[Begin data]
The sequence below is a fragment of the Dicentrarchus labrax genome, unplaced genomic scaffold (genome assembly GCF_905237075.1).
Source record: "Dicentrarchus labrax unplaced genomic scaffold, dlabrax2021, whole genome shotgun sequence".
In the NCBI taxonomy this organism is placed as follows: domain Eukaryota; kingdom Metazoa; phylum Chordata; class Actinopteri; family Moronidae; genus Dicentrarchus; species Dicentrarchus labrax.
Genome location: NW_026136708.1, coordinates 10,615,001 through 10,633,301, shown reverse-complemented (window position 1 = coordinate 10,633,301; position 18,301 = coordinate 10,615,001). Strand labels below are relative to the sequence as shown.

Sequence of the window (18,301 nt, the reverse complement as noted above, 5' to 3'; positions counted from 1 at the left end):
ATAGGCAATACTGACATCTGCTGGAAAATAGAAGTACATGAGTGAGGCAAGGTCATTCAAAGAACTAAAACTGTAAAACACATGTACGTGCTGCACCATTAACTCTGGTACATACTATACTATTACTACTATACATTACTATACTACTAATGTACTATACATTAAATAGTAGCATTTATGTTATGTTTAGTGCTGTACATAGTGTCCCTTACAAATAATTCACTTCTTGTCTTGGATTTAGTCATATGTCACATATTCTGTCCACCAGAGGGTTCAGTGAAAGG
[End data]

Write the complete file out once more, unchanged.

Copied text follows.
The sequence below is a fragment of the Dicentrarchus labrax genome, unplaced genomic scaffold (genome assembly GCF_905237075.1).
Source record: "Dicentrarchus labrax unplaced genomic scaffold, dlabrax2021, whole genome shotgun sequence".
In the NCBI taxonomy this organism is placed as follows: domain Eukaryota; kingdom Metazoa; phylum Chordata; class Actinopteri; family Moronidae; genus Dicentrarchus; species Dicentrarchus labrax.
Genome location: NW_026136708.1, coordinates 10,615,001 through 10,633,301, shown reverse-complemented (window position 1 = coordinate 10,633,301; position 18,301 = coordinate 10,615,001). Strand labels below are relative to the sequence as shown.

Sequence of the window (18,301 nt, the reverse complement as noted above, 5' to 3'; positions counted from 1 at the left end):
ATAGGCAATACTGACATCTGCTGGAAAATAGAAGTACATGAGTGAGGCAAGGTCATTCAAAGAACTAAAACTGTAAAACACATGTACGTGCTGCACCATTAACTCTGGTACATACTATACTATTACTACTATACATTACTATACTACTAATGTACTATACATTAAATAGTAGCATTTATGTTATGTTTAGTGCTGTACATAGTGTCCCTTACAAATAATTCACTTCTTGTCTTGGATTTAGTCATATGTCACATATTCTGTCCACCAGAGGGTTCAGTGAAAGG